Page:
1
\$\begingroup\$

I have a bunch of COB LEDs that I am going to wire in series using an LED driver. The driver gives off between 40-75V and 0.5A max. The circuit should run around 70V and 0.5A.

Due to space requirements, I need to locate the driver away from the light casing. Thus, the 70V 0.5A line is the only thing that will be running into the case to the LEDs. I would like to put a thermal cutoff (triggered at around ~85°C) in the case, but it seems most cutoffs are either AC or DC (but rated for much lower voltage).

I've searched Digikey and Mouser but can't find any cutoff that would work. I'm guessing there must be some solution but I don't know enough about various electronics.

\$\endgroup\$
  • \$\begingroup\$ Welcome to EE.SE. \$\endgroup\$ – Sparky256 Oct 12 '18 at 0:28
  • \$\begingroup\$ What you want is a thermal disc, which resets when cool enough. A thermal cut-off is like a fuse, once open it must be replaced. \$\endgroup\$ – Sparky256 Oct 12 '18 at 0:40
  • \$\begingroup\$ cantherm.com/wp-content/uploads/2017/05/SDF_JUNE_2016.pdf 250V -10A rated on digikey \$\endgroup\$ – sstobbe Oct 12 '18 at 1:21
  • \$\begingroup\$ @sstobbe. I found the same, but the OP wants re-settable thermal disc or polyfuses. The ones you show do not reset. \$\endgroup\$ – Sparky256 Oct 12 '18 at 1:58
  • \$\begingroup\$ @Sparky256 Fair enough, wasn't clear on OP requirements, those are indented to prevent total meltdown and ignition. \$\endgroup\$ – sstobbe Oct 12 '18 at 2:24
0
\$\begingroup\$

If it is a signal or LED driver it is still AC or DC based current, enough for a thermal disc to pass through if contacts are closed. Voltage is not an issue here as 70 volts is not that much at all, as the cutoff will likely have a 250 VAC rating to cover most any common use.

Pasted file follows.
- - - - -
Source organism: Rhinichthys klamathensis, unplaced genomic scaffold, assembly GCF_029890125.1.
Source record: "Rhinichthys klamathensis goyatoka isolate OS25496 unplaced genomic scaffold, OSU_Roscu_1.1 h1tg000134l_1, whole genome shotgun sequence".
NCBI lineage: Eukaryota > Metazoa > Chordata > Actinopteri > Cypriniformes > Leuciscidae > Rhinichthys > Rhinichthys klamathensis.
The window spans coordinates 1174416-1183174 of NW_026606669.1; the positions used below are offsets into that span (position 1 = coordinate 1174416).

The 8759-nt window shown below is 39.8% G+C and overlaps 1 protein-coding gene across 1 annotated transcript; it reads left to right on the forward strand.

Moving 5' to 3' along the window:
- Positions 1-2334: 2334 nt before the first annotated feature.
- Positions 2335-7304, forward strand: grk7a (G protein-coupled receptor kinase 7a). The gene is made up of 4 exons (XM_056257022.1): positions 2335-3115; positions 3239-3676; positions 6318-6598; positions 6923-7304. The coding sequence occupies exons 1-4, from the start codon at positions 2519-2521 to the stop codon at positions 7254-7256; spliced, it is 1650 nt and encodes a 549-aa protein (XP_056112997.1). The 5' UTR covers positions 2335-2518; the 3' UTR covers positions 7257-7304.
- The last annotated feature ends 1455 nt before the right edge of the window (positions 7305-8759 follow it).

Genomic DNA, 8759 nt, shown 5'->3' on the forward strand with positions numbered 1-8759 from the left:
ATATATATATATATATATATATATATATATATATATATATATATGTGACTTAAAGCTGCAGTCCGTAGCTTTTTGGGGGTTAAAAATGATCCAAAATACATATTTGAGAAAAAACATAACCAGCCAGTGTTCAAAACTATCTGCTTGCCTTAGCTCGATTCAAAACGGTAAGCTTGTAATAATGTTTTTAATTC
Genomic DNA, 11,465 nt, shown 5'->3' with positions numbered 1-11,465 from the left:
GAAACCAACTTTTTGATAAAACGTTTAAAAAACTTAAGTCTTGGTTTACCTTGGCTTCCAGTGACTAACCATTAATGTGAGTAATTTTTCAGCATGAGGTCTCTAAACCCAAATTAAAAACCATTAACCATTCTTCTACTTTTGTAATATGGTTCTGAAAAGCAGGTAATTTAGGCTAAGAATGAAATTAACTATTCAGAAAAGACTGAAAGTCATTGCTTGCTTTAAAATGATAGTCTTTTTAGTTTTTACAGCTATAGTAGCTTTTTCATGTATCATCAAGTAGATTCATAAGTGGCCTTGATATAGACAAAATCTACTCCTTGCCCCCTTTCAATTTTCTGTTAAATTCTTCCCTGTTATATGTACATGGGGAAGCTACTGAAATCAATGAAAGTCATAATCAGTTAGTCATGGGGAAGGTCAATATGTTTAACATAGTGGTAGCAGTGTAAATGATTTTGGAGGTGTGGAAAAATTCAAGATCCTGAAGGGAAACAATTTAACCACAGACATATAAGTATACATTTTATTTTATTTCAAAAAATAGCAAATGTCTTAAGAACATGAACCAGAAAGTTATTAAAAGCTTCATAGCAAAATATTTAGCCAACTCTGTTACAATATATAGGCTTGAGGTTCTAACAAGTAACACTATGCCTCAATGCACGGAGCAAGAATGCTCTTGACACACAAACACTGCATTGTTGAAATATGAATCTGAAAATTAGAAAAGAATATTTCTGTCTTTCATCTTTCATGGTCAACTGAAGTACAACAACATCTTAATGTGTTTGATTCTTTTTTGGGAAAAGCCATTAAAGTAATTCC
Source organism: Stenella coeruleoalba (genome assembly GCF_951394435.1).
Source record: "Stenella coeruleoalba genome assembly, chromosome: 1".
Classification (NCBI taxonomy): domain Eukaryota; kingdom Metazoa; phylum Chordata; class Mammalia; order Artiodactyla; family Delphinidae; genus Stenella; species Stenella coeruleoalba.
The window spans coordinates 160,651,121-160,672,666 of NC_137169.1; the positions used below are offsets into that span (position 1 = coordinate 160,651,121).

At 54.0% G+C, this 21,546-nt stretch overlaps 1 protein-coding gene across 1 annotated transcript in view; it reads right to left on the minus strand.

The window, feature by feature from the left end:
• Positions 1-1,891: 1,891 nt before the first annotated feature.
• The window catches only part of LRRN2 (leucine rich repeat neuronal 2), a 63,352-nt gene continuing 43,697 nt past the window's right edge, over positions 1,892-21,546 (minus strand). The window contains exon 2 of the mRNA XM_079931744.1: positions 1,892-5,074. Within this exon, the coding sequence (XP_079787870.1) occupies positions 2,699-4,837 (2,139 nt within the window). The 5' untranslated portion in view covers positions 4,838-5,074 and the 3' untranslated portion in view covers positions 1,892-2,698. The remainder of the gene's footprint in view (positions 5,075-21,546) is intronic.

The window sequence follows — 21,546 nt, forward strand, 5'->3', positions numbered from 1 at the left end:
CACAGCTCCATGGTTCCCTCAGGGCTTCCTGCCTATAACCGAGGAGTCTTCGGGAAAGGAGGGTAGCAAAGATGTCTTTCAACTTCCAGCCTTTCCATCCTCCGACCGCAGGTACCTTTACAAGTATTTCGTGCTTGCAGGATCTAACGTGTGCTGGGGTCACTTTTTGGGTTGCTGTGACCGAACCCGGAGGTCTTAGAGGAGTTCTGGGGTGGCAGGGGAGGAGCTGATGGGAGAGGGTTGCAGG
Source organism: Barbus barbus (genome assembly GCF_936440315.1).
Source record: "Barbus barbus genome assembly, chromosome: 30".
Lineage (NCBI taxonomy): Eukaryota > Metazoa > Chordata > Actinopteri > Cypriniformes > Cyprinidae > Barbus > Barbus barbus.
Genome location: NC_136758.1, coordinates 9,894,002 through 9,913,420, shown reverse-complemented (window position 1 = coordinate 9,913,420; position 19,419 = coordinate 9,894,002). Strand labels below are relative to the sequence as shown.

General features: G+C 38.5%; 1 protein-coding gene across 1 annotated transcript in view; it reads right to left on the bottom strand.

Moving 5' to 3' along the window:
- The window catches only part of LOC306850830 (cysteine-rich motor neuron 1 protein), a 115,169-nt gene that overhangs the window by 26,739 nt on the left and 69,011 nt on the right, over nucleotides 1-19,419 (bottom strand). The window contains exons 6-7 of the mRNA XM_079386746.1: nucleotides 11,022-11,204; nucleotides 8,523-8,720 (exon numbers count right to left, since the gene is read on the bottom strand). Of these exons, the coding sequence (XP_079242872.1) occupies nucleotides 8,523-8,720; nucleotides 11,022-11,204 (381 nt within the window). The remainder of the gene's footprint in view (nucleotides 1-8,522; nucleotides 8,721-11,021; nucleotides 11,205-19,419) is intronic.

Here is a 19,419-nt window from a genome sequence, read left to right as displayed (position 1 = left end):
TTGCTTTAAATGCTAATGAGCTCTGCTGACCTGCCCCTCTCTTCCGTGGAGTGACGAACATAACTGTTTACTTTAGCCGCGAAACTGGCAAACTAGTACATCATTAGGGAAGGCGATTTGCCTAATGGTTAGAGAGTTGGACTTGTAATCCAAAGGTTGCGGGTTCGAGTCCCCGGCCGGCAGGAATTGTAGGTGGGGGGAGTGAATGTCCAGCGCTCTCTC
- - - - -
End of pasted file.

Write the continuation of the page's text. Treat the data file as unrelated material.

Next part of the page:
You want one with N.C. contacts that open when too hot. You should be able to find one close to the cutoff point you want. Once OFF they have to cool by about 5 deg F to reset.

This was the best list I was able to find. It seems they are not as common as in the past. I suspect adjustable electronic types have replaced them. As it is mostly what I find and becoming more popular are solid-state resettable polyfuses. Not designed for high voltage or high current they can drive an AC or DC relay that has the right voltage / current ratings. An exception would be in the link below which leads to high current 250 volt PTC's that reset when cooled off.

Link to a better solution

\$\endgroup\$
  • \$\begingroup\$ Would am AC thermal disc work if I am using DC? If so, all I need to do is spec it for the current and temp, and make sure the 70V is below the voltage listed correct? \$\endgroup\$ – Ethan Oct 12 '18 at 1:04
  • \$\begingroup\$ Yes. Most disc have a 250 VAC rating just so they can be used most anywhere. Look at the link I posted in my answer and you may find something at least close to what you want. \$\endgroup\$ – Sparky256 Oct 12 '18 at 1:09
  • \$\begingroup\$ @BeB00. Looks like the OP may need a boost relay as these are rated no more than 60 VDC, and my list had them at 9 VDC as a polyfuse. The mechanical disc had too low of temperature ratings. \$\endgroup\$ – Sparky256 Oct 12 '18 at 1:15
  • \$\begingroup\$ thanks for all the info. this would be perfect for my application but I'm still confused by the fact that it says 'Current Rating - DC 30A (9V), 80A (5V)'. I assume I can't use this with 70V DC? I was just looking up polyfuses. Would those be applicable as away to protect against high temperatures, or would that be considered miss-use, since they are made for current protection not temp protection? I would be open to anything that gives me temp protection and is resettable \$\endgroup\$ – Ethan Oct 12 '18 at 2:53
  • \$\begingroup\$ Don't get caught in the play-on-words. Current or not they will still have a very high resistance above the rated upper threshold, and if driving a booster relay would cut it OFF. When cool enough it will allow current to flow again and the relay is back ON. Remember that all breakers and re-settable fuses have a limited number of times they can open and close normally. This usually is a few hundred times at most, but a good design and cooling of the load should prevent overheating to begin with. \$\endgroup\$ – Sparky256 Oct 12 '18 at 3:00

Your Answer

By clicking “Post Your Answer”, you agree to our terms of service, privacy policy and cookie policy

Not the answer you're looking for? Browse other questions tagged or ask your own question.